virus arms race primes malware numbers surge
The prevalence of short lived variants reflects a tactic by miscreants aimed at overloading security firms so that more damaging strains of malware remain undetected for longer, according to a study by Panda Security.
The security firm, based in Bilbao, Spain, detects an average of 37,000 new viruses, worms, Trojans and other security threats per day. Around an average of 19,240 spread and try to infect users for just 24 hours, after which they become inactive as they are replaced by other, new variants.
Virus writers - increasingly motivated by profit - try to ensure their creations go unnoticed by users and stay under the radar of firms. It's now become common practice for VXers to review detection rates and modify viral code after 24 hours. The practice goes towards explaining the growing malware production rate.
The amount of catalogued malware by Panda was 18 million in the 20 years from the firm's foundation until the end of 2008. This figure increased 60 per cent in just seven months to reach 30 million by 31 July 2009.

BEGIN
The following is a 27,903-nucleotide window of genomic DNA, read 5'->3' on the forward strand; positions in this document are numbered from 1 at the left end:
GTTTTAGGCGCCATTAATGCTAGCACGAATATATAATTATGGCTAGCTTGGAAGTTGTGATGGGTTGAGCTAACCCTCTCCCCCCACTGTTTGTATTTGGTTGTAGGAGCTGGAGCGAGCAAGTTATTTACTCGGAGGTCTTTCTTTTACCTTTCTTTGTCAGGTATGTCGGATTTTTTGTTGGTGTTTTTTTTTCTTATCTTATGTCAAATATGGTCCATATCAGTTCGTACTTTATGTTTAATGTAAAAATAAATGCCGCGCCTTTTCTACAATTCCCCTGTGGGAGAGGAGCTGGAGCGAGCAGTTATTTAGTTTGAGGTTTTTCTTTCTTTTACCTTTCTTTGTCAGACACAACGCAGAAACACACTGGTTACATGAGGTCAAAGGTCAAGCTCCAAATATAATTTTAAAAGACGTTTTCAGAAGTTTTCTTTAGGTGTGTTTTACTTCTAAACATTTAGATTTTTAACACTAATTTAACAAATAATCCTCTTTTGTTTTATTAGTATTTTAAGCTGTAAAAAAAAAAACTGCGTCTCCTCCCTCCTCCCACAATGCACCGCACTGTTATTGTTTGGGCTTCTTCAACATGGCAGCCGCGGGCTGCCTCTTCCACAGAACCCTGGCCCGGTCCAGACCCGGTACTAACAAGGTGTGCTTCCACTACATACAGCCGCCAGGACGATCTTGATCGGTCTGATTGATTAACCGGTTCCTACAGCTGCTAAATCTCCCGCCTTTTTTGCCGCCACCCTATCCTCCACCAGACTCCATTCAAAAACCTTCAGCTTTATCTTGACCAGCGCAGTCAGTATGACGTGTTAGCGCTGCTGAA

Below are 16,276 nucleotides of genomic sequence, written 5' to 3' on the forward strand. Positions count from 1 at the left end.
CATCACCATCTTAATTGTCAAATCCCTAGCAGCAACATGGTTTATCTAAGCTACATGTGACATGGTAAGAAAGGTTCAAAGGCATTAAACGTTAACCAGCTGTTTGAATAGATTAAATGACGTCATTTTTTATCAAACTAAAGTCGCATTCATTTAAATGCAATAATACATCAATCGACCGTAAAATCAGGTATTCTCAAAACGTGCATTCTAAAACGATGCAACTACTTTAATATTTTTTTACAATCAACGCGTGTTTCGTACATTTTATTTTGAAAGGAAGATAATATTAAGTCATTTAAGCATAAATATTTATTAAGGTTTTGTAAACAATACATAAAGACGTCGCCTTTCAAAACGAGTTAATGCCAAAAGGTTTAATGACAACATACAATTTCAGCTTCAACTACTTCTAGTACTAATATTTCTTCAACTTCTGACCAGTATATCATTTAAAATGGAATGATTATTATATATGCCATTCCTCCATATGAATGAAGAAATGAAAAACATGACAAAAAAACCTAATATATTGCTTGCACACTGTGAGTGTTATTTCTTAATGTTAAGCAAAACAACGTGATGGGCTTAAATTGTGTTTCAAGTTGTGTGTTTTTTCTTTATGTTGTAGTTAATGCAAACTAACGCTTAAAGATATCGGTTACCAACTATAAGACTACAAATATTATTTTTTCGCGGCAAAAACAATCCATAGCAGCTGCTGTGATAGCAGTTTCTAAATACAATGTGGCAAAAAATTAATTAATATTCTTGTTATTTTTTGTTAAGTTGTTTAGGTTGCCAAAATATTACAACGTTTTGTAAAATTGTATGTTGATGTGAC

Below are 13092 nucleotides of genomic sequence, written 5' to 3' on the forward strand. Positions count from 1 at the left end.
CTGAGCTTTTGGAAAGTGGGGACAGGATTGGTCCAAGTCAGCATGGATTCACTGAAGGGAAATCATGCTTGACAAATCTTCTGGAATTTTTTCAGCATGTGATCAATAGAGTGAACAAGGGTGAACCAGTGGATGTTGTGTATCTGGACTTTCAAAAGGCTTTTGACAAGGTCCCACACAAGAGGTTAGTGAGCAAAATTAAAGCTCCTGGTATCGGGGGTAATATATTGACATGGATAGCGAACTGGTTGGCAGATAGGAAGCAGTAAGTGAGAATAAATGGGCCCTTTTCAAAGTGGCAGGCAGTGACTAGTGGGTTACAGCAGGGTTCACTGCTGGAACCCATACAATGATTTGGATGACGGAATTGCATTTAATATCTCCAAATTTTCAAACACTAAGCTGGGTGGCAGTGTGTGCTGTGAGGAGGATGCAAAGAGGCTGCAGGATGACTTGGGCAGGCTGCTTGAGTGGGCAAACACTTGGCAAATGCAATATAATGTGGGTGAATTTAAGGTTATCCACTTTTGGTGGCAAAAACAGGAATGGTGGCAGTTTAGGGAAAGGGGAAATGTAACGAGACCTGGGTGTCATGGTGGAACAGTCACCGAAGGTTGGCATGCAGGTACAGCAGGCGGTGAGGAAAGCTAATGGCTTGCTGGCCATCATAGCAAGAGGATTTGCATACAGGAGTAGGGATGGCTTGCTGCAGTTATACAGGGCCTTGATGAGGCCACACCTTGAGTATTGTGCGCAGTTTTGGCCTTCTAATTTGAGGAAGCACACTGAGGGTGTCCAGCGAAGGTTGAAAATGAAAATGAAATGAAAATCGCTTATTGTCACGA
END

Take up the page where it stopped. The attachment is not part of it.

Luis Corrons, technical director of PandaLabs, explained: "This is a never-ending race which, unfortunately, the hackers are still winning."
"We have to wait until we get hold of the malware they have created to be able to analyse, classify and combat it. In this race, vendors that work with traditional, manual analysis techniques are too slow to vaccinate clients, as the distribution and infection span is very short."
Corrons added that Panda's cloud-based Collective Intelligence approach made its technology more agile, thereby reducing the risk window. Other security vendors, including Trend and McAfee, are also adopting cloud-based architectures to deal with the same problem of growing malware production rates.
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